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A Language Barrier Is Preventing Immigrant and Refugee Communities From Getting Pandemic Relief

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TayebMEZAHDIA
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Pixabay

During the pandemic, many relied on government relief to make ends meet. But, new research shows New Mexico’s Asian/Pacific Islander and African immigrants and refugees were left behind. New Mexico Voices For Children talks about how we can create more inclusive systems as the pandemic rages on.

New Mexico Voices for Children recently released their Eligible But Excludedreport, which focuses on the state’s Asian/Pacific Isander and African immigrant and refugee communities. 

"1 in 8 kids in our state has an immigrant parent. We are facing so many challenges and our kids are at the forefront of that. We want to ensure that  our kids can thrive, we have to ensure that our families can thrive."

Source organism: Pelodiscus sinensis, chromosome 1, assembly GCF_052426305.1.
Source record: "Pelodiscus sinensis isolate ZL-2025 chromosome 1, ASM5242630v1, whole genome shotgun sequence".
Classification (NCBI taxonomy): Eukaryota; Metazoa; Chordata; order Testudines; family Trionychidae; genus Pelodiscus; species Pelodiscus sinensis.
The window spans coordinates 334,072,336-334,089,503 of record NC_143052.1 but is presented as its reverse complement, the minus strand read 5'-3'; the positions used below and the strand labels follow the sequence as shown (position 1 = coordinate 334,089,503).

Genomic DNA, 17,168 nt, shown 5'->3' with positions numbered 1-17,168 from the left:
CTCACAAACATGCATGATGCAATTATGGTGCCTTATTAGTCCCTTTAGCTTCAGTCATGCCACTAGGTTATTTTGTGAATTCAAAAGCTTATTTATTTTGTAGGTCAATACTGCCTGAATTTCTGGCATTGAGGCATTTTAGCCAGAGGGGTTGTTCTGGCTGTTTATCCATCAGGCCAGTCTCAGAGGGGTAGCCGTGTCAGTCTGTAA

That’s Deputy Director Amber Wallen. She says the report has found that many people and their families were eligible for crucially needed pandemic relief, but were shut out because of a language barrier that essentially kept them from accessing the social safety net. 

Wallin says the hope is to move towards a more inclusive New Mexico, by the way of policy reform. 

Just last week, a legislative committee considered a language access bill and Wallin is hopeful that the 2022 session will lead the state in a more equitable direction that’s representative of all residents. 

Taylor Velazquez has always had a passion for writing and telling stories. Graduating from the University of New Mexico in May of 2021 with degrees in both Political Science and American Studies, she is ready to dedicate her time to reporting.
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